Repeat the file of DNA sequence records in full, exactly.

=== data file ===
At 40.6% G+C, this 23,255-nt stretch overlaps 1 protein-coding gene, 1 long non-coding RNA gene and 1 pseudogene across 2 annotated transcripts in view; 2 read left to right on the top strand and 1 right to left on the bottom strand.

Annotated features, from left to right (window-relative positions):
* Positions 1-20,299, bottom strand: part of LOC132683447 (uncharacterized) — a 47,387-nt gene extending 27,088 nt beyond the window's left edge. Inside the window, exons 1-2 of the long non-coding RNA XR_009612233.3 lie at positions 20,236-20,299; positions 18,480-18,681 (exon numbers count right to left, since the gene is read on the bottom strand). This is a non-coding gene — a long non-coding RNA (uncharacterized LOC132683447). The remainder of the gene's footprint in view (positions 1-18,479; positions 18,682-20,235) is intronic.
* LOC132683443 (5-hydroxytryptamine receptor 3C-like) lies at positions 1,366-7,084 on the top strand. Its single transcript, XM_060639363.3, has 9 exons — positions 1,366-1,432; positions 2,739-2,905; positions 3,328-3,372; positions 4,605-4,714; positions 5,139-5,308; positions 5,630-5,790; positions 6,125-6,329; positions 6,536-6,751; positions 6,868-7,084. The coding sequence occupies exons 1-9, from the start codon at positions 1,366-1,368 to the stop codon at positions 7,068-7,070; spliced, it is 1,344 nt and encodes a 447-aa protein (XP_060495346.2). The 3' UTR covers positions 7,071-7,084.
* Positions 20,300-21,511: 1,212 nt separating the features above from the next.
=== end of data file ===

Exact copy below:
At 40.6% G+C, this 23,255-nt stretch overlaps 1 protein-coding gene, 1 long non-coding RNA gene and 1 pseudogene across 2 annotated transcripts in view; 2 read left to right on the top strand and 1 right to left on the bottom strand.

Annotated features, from left to right (window-relative positions):
* Positions 1-20,299, bottom strand: part of LOC132683447 (uncharacterized) — a 47,387-nt gene extending 27,088 nt beyond the window's left edge. Inside the window, exons 1-2 of the long non-coding RNA XR_009612233.3 lie at positions 20,236-20,299; positions 18,480-18,681 (exon numbers count right to left, since the gene is read on the bottom strand). This is a non-coding gene — a long non-coding RNA (uncharacterized LOC132683447). The remainder of the gene's footprint in view (positions 1-18,479; positions 18,682-20,235) is intronic.
* LOC132683443 (5-hydroxytryptamine receptor 3C-like) lies at positions 1,366-7,084 on the top strand. Its single transcript, XM_060639363.3, has 9 exons — positions 1,366-1,432; positions 2,739-2,905; positions 3,328-3,372; positions 4,605-4,714; positions 5,139-5,308; positions 5,630-5,790; positions 6,125-6,329; positions 6,536-6,751; positions 6,868-7,084. The coding sequence occupies exons 1-9, from the start codon at positions 1,366-1,368 to the stop codon at positions 7,068-7,070; spliced, it is 1,344 nt and encodes a 447-aa protein (XP_060495346.2). The 3' UTR covers positions 7,071-7,084.
* Positions 20,300-21,511: 1,212 nt separating the features above from the next.